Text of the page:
If you are still stuck after that, open Help > Audio Device Info… at the top right of Audacity and click OK in that window. This opens a window to save the audio device info as a text file. Attach that text file so we can see what devices Audacity sees. Please see here for how to attach files: https://forum.audacityteam.org/t/how-to-attach-files-to-forum-posts/24026/1
Audacity does not see a new mic that you plug in after Audacity is already open.
This thing isn’t a device. It’s an analog microphone plugged into the soundcard which never goes away. It shouldn’t be necessary to juggle devices in my opinion. The soundcard should be default.
working on getting a new desktop
Unless it’s broken. There is no evidence the soundcard on this machine ever worked.
Did I hit it? It should not take sweating blood to bring up a Win7 machine…if everything is working. We can’t help you with the hardware. Sorry.
Yes I should have qualified that as “not necessarily” in the case of a computer mic with a TRS plug.
Ideally you “should” even be able to plug the mic into the external mic jack of the computer while Audacity is recording and it just starts to pick up the mic signals in that track.
But note, all built-in inputs on Vista and later are separate devices as far as Windows is concerned. So “ideally” means if the external mic device is actually enabled, and if there are correct and up-to-date drivers for the built-in sound card.
We’ve seen plenty of times where rescan of devices or restart of Audacity is needed for adding a computer mic. I’ve even known bad drivers to cause hot-plugging a mic to disable it.
A new Windows computer or new Windows installation may come with only the internal mic device enabled. That is very common.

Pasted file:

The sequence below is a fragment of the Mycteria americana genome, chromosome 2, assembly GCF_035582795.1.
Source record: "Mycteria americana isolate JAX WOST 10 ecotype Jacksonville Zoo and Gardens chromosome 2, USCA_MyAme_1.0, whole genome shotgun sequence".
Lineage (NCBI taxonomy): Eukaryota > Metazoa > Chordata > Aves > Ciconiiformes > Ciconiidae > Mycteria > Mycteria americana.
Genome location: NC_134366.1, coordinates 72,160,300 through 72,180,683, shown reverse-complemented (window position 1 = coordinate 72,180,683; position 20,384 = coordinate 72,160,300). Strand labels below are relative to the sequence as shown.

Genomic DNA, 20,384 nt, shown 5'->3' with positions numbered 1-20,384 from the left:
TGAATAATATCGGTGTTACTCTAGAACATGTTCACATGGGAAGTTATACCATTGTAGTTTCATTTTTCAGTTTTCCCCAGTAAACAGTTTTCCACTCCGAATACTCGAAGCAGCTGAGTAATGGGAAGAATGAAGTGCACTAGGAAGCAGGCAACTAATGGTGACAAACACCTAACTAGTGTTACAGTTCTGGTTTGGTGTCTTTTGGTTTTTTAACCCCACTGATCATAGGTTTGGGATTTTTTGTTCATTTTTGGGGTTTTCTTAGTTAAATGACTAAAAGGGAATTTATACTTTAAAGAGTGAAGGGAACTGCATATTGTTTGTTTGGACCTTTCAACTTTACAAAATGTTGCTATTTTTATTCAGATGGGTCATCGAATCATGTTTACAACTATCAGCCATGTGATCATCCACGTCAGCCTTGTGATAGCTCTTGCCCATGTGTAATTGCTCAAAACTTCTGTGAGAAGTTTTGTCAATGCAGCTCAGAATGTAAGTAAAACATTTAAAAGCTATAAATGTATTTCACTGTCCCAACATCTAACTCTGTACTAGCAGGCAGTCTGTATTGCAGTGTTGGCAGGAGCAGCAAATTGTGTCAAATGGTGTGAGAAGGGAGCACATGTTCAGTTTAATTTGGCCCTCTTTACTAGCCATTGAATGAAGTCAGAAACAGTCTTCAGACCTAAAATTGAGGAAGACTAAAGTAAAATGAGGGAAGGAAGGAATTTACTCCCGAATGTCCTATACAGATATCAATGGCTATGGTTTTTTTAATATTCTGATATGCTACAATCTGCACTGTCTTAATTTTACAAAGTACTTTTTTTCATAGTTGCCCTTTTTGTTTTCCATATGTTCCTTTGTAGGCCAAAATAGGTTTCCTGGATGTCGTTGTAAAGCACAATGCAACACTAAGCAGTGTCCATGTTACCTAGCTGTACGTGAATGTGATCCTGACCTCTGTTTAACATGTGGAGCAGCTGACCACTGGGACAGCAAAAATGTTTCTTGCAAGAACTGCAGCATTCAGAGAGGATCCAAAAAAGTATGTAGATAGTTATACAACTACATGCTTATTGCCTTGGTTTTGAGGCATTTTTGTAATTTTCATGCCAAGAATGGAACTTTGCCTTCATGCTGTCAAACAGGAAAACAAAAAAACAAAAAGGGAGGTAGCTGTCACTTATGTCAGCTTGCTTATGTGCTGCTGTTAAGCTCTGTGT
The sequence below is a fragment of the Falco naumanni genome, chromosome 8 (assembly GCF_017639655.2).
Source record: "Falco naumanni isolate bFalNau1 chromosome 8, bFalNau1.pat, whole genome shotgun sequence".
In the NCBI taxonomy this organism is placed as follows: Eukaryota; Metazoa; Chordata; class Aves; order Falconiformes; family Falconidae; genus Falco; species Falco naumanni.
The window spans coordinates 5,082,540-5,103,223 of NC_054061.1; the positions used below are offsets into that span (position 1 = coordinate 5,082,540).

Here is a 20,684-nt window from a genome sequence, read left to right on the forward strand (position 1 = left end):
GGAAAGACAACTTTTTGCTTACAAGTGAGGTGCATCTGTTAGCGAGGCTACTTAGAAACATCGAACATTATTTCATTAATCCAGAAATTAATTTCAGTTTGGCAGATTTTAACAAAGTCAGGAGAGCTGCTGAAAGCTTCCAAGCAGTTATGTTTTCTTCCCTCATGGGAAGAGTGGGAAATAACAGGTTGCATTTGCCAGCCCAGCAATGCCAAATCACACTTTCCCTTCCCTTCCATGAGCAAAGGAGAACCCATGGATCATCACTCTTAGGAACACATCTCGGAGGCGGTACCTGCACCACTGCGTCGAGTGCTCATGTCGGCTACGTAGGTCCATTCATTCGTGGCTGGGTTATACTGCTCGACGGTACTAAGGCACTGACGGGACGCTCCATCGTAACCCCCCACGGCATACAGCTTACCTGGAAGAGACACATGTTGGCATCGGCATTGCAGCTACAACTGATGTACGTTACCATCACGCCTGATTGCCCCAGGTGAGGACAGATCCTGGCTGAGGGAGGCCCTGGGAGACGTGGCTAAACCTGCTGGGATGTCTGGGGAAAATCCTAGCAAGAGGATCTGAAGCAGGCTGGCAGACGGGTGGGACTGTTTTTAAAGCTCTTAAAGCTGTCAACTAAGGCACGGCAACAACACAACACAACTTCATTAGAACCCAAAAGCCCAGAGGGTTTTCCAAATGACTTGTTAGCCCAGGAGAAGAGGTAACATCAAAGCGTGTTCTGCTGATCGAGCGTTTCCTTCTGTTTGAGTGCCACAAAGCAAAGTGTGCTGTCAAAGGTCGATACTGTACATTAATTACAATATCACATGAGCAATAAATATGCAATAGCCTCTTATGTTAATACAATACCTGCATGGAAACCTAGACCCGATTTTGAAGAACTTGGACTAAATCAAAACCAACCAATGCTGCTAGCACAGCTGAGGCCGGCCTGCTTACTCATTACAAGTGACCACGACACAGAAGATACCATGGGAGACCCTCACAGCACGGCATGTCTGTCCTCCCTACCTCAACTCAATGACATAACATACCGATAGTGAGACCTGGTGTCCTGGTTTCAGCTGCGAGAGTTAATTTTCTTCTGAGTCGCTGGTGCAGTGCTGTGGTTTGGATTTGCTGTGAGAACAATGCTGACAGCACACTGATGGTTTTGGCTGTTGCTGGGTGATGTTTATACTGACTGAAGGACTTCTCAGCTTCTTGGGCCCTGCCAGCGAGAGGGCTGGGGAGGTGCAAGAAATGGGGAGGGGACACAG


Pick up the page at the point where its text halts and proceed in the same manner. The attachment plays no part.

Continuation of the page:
So hero361 does need to:
- check that the external mic is enabled in Windows Sound
- (might be necessary with imperfect drivers) right-click over the mic and choose “Set as Default Device”
- Transport > Rescan Audio Devices or restart Audacity after enabling the external mic in Windows Sound
- then use Device Toolbar to choose the external mic as recording device.
If you make the mic default device in Windows Sound, you can also choose “Microsoft Sound Mapper - Input” (with MME host) or “Primary Sound Capture Driver” (with Windows DirectSound host) as the recording device in Device Toolbar.
Ahhhhh i found out why i was having trouble. The guy who put my comp together had put in a RealTek HD Audio Manager program with the sound part of my comp. It wasnt set up to record things off the bat and that tripped me up until i tinkered around with it somemore, it has a decibel increaser thing when i set my mic to Mic In rather than Line In like it used to on my HP laptop and it was set to flat zero, making me sound like im trying to speak to someone 20 feet away or just a straight flatline. I bumped it up to at least 20 decibels and sure enough Audacity picked it up as normal, wish i had figured this out last night for Destinys Sparrow Racing event. But thats what i get for getting a gaming comp built without diving deeper into its inner workings, Still I really appreciate the help you guys and your response time too is top notch
That’s the microphone 20dB Booster. Yes, that can be the difference between getting a good volume recording and not.
Glad you resolved it.
It can be difficult sometimes to see if you are recording a flat line or the proper audio but just too quiet. From your description we thought you were not recording the mic at all, but to check that any time, just use Effect > Amplify… and OK which makes the audio as loud as it can be.